The DRC Regional Metabolomics Core at Princeton provides Penn DRC investigators with access to state-of- the-art metabolomics and flux analysis. These capabilities allow DRC investigators to measure, both broadly and quantitatively, metabolic activity in cell culture, animal model, and clinical specimens relevant to diabetes and obesity. Now entering its 5th year, the Core has seen steadily increasing usage and is on track to analyze over 5000 samples in 2016. Thus, investigator demand for its services are high. This reflects the Core's position as a leader in metabolomics and lipidomics, with a particular focus on integration of these technologies with isotope tracing to reveal dynamic metabolic activity.
In Aim 1, the Core will provide metabolomics services covering approximately 300 water-soluble metabolites and approximately 500 lipids. This will be achieved via mass spectroscopy-based analytical methods validated for their specificity and quantitative reproducibility.
Aim 2 focuses on isotope tracer studies. To this end, the Core will guide tracer study design, carry out labeling pattern measurement, and facilitate data interpretation for both cell culture and in vivo research. Methods are now in place to trace major circulating nutrients in mice, and are being actively utilized to investigate mouse models of obesity and diabetes.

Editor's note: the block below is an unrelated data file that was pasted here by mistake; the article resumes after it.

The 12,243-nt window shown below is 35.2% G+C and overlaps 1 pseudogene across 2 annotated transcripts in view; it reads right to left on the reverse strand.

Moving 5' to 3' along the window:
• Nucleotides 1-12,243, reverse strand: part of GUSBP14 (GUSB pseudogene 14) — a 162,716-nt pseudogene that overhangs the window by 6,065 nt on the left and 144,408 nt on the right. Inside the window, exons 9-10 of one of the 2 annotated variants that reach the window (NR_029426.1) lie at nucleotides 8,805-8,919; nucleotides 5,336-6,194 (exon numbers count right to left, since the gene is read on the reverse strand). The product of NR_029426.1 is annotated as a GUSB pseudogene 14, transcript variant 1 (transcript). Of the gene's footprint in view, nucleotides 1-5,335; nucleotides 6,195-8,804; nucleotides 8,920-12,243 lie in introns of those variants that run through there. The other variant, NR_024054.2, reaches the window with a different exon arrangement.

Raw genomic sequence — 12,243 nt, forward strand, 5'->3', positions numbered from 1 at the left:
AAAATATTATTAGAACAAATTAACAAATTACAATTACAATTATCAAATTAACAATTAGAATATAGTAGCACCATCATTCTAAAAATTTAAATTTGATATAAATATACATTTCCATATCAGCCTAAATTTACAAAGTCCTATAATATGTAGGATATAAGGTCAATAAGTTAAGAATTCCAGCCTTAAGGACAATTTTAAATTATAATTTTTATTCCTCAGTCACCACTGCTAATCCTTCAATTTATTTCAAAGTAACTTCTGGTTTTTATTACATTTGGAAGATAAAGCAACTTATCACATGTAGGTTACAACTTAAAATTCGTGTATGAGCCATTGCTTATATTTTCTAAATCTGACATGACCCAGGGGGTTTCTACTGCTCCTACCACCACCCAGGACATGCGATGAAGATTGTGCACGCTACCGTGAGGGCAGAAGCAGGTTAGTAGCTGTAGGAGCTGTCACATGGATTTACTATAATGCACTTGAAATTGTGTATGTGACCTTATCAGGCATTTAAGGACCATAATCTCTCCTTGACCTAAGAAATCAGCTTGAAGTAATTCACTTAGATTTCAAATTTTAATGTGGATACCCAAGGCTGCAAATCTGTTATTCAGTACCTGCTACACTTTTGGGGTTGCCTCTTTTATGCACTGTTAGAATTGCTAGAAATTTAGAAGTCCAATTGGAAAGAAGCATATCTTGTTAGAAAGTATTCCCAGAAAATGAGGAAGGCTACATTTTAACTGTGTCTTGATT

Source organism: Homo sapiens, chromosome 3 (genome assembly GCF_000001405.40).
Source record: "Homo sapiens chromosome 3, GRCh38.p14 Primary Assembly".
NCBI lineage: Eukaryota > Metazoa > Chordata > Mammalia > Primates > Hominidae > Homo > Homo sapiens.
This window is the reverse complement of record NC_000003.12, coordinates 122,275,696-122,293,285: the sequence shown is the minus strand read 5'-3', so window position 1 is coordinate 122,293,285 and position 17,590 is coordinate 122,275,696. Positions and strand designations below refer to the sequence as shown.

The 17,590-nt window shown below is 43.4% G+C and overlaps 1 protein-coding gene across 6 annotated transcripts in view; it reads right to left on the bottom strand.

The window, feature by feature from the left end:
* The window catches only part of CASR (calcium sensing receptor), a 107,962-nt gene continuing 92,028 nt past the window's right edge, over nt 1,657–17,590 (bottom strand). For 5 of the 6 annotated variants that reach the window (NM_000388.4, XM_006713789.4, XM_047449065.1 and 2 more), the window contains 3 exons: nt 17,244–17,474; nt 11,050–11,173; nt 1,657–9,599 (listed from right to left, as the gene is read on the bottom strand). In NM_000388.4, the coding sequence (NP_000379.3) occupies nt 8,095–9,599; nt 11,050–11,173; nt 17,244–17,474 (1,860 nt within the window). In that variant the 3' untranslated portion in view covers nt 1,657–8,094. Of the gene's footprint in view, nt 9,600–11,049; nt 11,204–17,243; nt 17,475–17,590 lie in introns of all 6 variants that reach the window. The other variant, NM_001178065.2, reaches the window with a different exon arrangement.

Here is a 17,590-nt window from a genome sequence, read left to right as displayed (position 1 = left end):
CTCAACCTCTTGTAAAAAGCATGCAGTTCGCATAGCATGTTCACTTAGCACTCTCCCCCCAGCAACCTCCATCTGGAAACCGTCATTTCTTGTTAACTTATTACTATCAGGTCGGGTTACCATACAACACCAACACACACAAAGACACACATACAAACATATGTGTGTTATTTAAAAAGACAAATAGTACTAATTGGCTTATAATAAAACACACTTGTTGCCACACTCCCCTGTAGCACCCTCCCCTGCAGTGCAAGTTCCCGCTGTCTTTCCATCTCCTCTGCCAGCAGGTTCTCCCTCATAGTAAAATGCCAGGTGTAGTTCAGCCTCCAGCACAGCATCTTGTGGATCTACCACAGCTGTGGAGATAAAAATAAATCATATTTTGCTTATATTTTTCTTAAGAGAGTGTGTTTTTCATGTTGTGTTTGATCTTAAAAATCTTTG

Aim 3 involves expansion of the Core's capabilities. Beyond continuous improvement in breadth, depth, and quantitative reproducibility of metabolome coverage, this will include (i) new methods for in vivo tracing and (ii) establishment of a new joint Penn-Princeton Clinical Metabolomics Team to further increase clinical application of the Core's capabilities. The net effect will be to augment the scientific and clinical impact of the DRC through use of transformative metabolomics and flux analysis approaches to better understand?and thereby eventually more effectively diagnose and treat? diabetes, obesity, and related metabolic disorders.

National Institute of Health (NIH)
National Institute of Diabetes and Digestive and Kidney Diseases (NIDDK)
Center Core Grants (P30)
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Special Emphasis Panel (ZDK1)
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University of Pennsylvania
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